* 1925 The “Trial of the Century” draws national attention. (Schoolteacher John T. Scopes is convicted of violating Tennessee’s law against teaching evolution in public schools. The case debated in the so-called “Trial of the Century” was never really in doubt; the jury only conferred for a few moments in the hallway before returning to the courtroom with a guilty verdict. Nevertheless, the supporters of evolution won the public relations battle that was really at stake.

Despite popular perceptions of the case, fueled in part by the Broadway play and movie Inherit the Wind, the Scopes trial was never more than a show trial. On May 4, 1925, the American Civil Liberties Union published a newspaper advertisement offering to help any Tennessee schoolteacher challenge the new law that had outlawed the teaching of evolution. George W. Rappleyea, a New Yorker who had moved to Dayton, Tennessee, read the ad and persuaded the local townspeople that Dayton should host a trial in order to spark interest in the town.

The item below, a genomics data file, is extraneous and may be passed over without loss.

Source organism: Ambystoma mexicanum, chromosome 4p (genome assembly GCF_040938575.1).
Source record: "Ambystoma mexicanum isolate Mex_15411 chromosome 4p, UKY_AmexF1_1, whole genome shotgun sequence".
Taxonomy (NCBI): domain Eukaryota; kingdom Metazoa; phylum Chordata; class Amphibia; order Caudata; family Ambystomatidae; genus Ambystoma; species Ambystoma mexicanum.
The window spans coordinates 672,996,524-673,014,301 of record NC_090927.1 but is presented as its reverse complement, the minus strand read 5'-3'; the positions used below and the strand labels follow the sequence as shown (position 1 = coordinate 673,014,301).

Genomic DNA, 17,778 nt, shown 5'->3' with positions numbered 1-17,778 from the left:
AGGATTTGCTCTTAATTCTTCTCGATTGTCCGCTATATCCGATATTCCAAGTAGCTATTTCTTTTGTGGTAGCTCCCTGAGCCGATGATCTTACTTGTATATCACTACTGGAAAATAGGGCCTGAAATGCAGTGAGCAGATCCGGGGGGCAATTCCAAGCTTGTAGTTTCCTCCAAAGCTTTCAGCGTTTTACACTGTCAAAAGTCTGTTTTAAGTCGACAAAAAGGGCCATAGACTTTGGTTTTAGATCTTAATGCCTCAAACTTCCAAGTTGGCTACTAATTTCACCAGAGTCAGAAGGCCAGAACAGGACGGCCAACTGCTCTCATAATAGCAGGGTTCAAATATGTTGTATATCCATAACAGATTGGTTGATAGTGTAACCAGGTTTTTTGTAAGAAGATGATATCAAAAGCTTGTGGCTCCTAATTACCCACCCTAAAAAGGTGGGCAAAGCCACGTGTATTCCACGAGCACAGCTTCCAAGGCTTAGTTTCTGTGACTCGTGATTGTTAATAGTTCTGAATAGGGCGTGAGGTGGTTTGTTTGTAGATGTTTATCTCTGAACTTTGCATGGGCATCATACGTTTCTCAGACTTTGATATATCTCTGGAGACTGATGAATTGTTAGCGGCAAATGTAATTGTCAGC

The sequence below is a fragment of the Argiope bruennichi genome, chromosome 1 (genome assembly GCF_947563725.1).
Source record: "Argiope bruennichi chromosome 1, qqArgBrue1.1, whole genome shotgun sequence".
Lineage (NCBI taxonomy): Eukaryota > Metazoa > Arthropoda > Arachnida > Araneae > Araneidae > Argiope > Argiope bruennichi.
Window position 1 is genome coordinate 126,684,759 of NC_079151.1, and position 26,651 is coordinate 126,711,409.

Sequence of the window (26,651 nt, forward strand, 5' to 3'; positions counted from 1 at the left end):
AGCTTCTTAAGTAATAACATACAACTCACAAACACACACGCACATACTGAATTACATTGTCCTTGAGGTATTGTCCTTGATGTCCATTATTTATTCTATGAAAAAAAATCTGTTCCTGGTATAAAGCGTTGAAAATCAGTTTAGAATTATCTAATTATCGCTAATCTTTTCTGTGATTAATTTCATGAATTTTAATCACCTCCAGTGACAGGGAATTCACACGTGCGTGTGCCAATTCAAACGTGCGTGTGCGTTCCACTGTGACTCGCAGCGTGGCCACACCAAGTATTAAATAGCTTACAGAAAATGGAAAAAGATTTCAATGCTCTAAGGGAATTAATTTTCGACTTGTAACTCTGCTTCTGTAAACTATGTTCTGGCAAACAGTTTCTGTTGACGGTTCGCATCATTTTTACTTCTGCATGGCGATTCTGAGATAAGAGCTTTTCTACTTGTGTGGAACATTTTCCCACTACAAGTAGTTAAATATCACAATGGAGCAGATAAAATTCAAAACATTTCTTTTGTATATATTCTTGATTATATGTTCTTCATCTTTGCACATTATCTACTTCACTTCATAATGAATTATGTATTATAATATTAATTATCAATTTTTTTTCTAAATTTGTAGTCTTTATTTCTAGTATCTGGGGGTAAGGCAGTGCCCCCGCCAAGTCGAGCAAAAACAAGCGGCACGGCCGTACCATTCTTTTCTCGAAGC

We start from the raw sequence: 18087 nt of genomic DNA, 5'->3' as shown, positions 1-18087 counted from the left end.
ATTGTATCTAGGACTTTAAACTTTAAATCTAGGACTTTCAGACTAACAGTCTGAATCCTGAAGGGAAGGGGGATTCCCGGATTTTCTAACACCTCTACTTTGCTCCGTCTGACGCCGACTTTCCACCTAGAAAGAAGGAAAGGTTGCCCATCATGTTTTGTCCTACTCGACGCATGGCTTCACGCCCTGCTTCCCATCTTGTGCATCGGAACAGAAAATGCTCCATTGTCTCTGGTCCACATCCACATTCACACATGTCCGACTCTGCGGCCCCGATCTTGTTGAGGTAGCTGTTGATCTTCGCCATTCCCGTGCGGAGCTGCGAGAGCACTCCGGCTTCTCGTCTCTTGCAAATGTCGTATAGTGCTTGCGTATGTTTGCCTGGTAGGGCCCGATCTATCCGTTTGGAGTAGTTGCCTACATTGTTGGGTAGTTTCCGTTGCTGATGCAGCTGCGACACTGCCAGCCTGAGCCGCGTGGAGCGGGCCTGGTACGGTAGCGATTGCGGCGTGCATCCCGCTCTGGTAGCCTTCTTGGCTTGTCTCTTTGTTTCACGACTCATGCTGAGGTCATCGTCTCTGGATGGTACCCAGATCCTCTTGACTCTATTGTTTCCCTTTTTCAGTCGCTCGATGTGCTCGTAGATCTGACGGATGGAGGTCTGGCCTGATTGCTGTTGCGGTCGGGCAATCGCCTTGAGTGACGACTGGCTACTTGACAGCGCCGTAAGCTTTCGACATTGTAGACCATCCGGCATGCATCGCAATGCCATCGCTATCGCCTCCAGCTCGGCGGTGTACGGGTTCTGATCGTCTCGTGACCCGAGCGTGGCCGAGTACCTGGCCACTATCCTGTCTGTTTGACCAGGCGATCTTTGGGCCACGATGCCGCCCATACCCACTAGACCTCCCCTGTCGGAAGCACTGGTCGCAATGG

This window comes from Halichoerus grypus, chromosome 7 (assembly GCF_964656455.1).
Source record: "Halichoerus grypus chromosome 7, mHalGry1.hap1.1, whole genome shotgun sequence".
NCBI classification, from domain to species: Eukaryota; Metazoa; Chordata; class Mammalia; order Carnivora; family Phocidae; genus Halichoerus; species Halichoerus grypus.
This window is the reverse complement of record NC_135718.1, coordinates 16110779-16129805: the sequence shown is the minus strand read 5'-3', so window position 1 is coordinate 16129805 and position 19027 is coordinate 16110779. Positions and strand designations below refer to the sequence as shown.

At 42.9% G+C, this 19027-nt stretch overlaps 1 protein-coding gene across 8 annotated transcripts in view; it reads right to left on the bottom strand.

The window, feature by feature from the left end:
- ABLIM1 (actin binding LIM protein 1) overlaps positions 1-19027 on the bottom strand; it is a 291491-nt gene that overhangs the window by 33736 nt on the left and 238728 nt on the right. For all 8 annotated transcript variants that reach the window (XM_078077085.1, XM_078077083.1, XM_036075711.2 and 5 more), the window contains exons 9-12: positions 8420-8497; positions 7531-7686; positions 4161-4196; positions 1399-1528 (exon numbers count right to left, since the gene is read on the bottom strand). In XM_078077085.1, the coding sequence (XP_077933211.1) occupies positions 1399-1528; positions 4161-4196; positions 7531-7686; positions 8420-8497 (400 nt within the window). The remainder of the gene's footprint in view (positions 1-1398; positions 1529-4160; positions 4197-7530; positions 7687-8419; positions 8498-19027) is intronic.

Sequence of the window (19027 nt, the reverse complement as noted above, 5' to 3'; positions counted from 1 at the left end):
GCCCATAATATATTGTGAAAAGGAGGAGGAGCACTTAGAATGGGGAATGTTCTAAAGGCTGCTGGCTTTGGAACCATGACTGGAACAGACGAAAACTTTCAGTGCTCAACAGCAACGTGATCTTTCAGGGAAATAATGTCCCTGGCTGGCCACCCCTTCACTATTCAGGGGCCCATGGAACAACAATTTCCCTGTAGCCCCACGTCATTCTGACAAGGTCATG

The leaders of the less than 2,000 residents of Dayton quickly came around to Rappleyea’s idea. The school superintendent agreed with the law but wanted to gain publicity for the town. Even Dayton’s prosecutors were in on the deal. The last piece of the puzzle was to find a defendant. Twenty-four-year-old John T. Scopes, a local high school science teacher and football coach, agreed to fill the roll since he wasn’t planning on staying in Dayton for the long term. No one was really concerned whether he had actually taught evolution to his students. The fact that he had been using the state-approved science textbook, which included a chapter on evolution, was deemed sufficient. A warrant was made for Scopes’ arrest, and word went out that the trial would begin in the summer.